This way, you’ll know the distinct segments that make up your broader target market. In addition, performing segmentation allows you to identify your customer personas. These are fictional characters that represent unique members of your target market who fall under specific demographics, psychographics and the like.  

find survey panelists

You can conduct market segmentation with the help of market research software, particularly survey software. This will allow you to conduct surveys on any topic, including narrowing down your target market into segments

Once you’ve segmented your target market and created various customer profiles, it is time to move on to determining the correct target audience. 

Your survey target audience and your panel target audience specifically need to be determined before you recruit your panelists. 

Your target market is not the same as your target panel audience

Keep in mind that neither your target market nor its segments are equivalent to the target audience of your panel. This is because a panel, like other research techniques, is centered on different topics. 

Each topic may require different audiences. 

You may have a survey campaign that relies on studying one market segment, or a few. Additionally, you may need to conduct another research campaign on another topic, one that involves different segments and customer personas.

Although you’ll be choosing from the same market segments, each segment will not satisfy or be appropriate for every panel study you conduct. Thus, your panel audience is separate from your market segments. 

This is crucial and must be done before you reach out to your potential panelists. 

2. Market Research Providers and In-House Research Teams

Once you’ve determined the panel audience you’ll need for your market research studies, you’ll then need to choose from one of two main options to put together your panel.

market research panel providers

The first main option is to use market research panel providers that you have discovered and trust. Typically, this is done via the Internet. The panel provider would recruit and opt-in the panelists. 

However, you and your team would still be involved in the process of targeting the panelists, as you would need to share your target market segments with the panel provider. Most importantly, you would need to inform them of your target panel audience. 

As discussed in the previous section, these are not the same populations.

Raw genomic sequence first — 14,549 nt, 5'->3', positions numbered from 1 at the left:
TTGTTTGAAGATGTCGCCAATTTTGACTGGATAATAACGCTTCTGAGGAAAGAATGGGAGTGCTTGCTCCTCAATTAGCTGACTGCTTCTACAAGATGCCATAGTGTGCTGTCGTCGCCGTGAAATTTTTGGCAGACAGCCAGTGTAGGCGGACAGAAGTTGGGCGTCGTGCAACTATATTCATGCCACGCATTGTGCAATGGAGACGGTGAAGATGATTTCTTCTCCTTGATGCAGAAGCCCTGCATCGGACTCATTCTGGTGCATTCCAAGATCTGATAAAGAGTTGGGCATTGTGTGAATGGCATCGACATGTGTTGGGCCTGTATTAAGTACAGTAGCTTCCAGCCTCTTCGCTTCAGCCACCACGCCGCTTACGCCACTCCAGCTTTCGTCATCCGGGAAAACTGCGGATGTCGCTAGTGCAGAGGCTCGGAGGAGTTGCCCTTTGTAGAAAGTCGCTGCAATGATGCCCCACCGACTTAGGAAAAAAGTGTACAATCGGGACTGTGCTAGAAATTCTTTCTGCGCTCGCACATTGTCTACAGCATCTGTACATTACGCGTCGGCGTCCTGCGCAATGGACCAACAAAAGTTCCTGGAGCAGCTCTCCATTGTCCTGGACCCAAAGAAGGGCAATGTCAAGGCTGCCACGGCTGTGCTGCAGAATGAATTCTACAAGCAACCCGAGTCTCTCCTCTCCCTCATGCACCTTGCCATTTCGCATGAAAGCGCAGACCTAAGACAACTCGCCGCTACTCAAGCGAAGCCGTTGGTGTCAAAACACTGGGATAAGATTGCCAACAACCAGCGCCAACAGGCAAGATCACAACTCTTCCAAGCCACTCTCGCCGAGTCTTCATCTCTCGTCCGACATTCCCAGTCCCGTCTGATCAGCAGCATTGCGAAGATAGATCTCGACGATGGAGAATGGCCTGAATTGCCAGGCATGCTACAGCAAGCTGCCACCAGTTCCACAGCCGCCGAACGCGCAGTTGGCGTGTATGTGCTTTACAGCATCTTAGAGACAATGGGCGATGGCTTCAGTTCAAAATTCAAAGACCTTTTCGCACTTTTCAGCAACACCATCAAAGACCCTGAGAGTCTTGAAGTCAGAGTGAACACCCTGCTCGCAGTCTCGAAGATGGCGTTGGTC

Alternatively, some businesses with in-house research teams find their panelists by releasing their ads and notices online. This is the second main option for creating a market research panel. You would need to enlist the panelists via your online platform of choice. 

There are many options available for obtaining panelists in the digital space.

3. Determine your panel size

Before you recruit your panel, you’ll need to determine how many panelists you’ll need to participate in your research panel. To do so, you need to consider the following factors:

  1. Your ideal sample size, 
  2. Your response rate
  3. The number of studies you intend to execute

For example, imagine you need 700 responses per survey; you have a response rate of 40%, and you’re seeking to run two studies each month. You’ll need to plug each variable into the following formula to find your panel size.

The panel size formula is:

(sample size per survey / (response rate) x (studies per month) ) x 100 = amount of panelists needed

(500 / 40% X 2 ) x 100 = 2500 panelists

Bear in mind that some people will not want to remain for the entirety of the study and will thereby leave. This is known as panel attrition. As a safety net for attrition, make sure to form a panel that consists of 10-20% more panelists than what the formula calculates as your ideal panel size. 

Make sure you have all the requirements in hand before you start recruiting and aim to go 10-20% above your minimum number to cover you in case people opt out of your panel or you don’t hit your target response rate.

4. Using Online Channels to Opt-In Potential Panelists

There are a variety of online channels that you can choose from to obtain and opt-in your potential panelists.

online market research panels

You can invite participants to join your panel through web ads, email lists, social media, website landing pages, homepages, or third-party app partners